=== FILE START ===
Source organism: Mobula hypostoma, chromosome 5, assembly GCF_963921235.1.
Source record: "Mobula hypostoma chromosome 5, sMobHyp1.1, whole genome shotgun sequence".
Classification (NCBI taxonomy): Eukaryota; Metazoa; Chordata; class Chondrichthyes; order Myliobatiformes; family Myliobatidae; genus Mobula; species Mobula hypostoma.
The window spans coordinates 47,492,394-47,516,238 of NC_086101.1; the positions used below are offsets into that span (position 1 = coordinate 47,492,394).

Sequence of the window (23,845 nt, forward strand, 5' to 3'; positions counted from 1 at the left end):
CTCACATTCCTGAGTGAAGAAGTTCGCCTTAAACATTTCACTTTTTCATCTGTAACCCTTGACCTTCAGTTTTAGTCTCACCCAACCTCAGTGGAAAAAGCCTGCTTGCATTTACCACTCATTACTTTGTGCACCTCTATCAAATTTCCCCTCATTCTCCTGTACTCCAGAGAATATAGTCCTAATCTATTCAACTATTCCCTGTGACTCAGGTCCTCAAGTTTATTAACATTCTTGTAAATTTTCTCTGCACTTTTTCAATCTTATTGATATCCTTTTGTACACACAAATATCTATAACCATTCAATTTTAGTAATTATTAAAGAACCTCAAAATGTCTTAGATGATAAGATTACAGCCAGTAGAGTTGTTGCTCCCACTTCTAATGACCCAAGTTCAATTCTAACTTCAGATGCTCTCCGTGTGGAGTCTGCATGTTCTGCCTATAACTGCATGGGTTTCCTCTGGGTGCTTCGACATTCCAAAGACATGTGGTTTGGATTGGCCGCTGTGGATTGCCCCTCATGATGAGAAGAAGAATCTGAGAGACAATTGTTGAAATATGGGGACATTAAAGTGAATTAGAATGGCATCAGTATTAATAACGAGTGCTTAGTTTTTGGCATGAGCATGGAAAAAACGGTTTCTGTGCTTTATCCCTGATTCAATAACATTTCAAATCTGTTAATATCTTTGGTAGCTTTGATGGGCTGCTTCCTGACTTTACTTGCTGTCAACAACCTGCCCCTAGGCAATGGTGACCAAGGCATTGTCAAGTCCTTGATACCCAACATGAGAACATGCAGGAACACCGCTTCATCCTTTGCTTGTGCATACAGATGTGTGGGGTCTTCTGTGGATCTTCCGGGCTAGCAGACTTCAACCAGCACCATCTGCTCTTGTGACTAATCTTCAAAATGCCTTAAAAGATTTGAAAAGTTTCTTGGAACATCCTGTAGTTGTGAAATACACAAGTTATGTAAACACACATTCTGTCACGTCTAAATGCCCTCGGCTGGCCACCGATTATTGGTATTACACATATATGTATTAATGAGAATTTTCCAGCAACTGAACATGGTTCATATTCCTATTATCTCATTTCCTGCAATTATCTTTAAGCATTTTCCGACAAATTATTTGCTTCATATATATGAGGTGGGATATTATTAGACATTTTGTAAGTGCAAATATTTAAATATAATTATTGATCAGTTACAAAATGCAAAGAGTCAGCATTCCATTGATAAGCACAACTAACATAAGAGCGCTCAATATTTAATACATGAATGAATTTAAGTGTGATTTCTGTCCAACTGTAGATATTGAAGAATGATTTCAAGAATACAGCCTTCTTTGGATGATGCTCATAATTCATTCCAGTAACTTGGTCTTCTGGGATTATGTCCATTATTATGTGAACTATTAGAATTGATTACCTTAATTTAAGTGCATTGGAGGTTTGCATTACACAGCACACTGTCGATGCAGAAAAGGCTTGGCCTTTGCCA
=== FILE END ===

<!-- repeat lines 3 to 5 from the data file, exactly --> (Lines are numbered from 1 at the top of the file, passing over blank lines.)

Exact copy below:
Classification (NCBI taxonomy): Eukaryota; Metazoa; Chordata; class Chondrichthyes; order Myliobatiformes; family Myliobatidae; genus Mobula; species Mobula hypostoma.
The window spans coordinates 47,492,394-47,516,238 of NC_086101.1; the positions used below are offsets into that span (position 1 = coordinate 47,492,394).

Sequence of the window (23,845 nt, forward strand, 5' to 3'; positions counted from 1 at the left end):